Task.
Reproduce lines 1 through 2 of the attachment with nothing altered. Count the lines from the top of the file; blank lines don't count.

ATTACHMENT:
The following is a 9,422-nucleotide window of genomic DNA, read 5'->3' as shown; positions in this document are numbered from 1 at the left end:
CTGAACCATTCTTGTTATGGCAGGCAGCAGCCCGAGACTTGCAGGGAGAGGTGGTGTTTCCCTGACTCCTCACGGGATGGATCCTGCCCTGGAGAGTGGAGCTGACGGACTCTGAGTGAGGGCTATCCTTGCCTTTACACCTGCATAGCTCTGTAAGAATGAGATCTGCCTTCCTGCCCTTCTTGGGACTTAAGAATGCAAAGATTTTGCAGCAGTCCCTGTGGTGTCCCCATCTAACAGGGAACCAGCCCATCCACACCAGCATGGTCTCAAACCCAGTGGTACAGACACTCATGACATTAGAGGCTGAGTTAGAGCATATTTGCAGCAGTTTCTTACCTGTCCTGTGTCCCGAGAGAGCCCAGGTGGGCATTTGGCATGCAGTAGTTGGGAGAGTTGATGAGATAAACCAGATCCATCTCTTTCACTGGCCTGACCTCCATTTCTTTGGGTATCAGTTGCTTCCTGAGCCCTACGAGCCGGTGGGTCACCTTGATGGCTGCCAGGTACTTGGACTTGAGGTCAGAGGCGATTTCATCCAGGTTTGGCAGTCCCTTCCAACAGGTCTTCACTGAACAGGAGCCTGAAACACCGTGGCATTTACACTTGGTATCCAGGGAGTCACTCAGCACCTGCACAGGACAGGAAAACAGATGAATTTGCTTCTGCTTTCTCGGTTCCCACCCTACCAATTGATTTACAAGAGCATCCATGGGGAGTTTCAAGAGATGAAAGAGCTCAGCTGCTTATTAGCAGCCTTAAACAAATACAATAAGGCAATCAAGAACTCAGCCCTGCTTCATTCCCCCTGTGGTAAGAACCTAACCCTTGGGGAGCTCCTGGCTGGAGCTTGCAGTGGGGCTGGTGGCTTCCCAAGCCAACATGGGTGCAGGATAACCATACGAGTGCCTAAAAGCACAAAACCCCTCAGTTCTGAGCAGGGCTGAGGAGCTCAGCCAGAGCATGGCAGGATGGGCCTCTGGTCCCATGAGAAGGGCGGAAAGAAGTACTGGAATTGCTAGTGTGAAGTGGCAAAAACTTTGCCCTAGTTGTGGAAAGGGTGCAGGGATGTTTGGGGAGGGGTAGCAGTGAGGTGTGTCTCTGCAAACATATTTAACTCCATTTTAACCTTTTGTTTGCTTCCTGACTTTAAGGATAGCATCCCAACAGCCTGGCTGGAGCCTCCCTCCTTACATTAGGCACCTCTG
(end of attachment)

The following is a 9,422-nucleotide window of genomic DNA, read 5'->3' as shown; positions in this document are numbered from 1 at the left end:
CTGAACCATTCTTGTTATGGCAGGCAGCAGCCCGAGACTTGCAGGGAGAGGTGGTGTTTCCCTGACTCCTCACGGGATGGATCCTGCCCTGGAGAGTGGAGCTGACGGACTCTGAGTGAGGGCTATCCTTGCCTTTACACCTGCATAGCTCTGTAAGAATGAGATCTGCCTTCCTGCCCTTCTTGGGACTTAAGAATGCAAAGATTTTGCAGCAGTCCCTGTGGTGTCCCCATCTAACAGGGAACCAGCCCATCCACACCAGCATGGTCTCAAACCCAGTGGTACAGACACTCATGACATTAGAGGCTGAGTTAGAGCATATTTGCAGCAGTTTCTTACCTGTCCTGTGTCCCGAGAGAGCCCAGGTGGGCATTTGGCATGCAGTAGTTGGGAGAGTTGATGAGATAAACCAGATCCATCTCTTTCACTGGCCTGACCTCCATTTCTTTGGGTATCAGTTGCTTCCTGAGCCCTACGAGCCGGTGGGTCACCTTGATGGCTGCCAGGTACTTGGACTTGAGGTCAGAGGCGATTTCATCCAGGTTTGGCAGTCCCTTCCAACAGGTCTTCACTGAACAGGAGCCTGAAACACCGTGGCATTTACACTTGGTATCCAGGGAGTCACTCAGCACCTGCACAGGACAGGAAAACAGATGAATTTGCTTCTGCTTTCTCGGTTCCCACCCTACCAATTGATTTACAAGAGCATCCATGGGGAGTTTCAAGAGATGAAAGAGCTCAGCTGCTTATTAGCAGCCTTAAACAAATACAATAAGGCAATCAAGAACTCAGCCCTGCTTCATTCCCCCTGTGGTAAGAACCTAACCCTTGGGGAGCTCCTGGCTGGAGCTTGCAGTGGGGCTGGTGGCTTCCCAAGCCAACATGGGTGCAGGATAACCATACGAGTGCCTAAAAGCACAAAACCCCTCAGTTCTGAGCAGGGCTGAGGAGCTCAGCCAGAGCATGGCAGGATGGGCCTCTGGTCCCATGAGAAGGGCGGAAAGAAGTACTGGAATTGCTAGTGTGAAGTGGCAAAAACTTTGCCCTAGTTGTGGAAAGGGTGCAGGGATGTTTGGGGAGGGGTAGCAGTGAGGTGTGTCTCTGCAAACATATTTAACTCCATTTTAACCTTTTGTTTGCTTCCTGACTTTAAGGATAGCATCCCAACAGCCTGGCTGGAGCCTCCCTCCTTACATTAGGCACCTCTG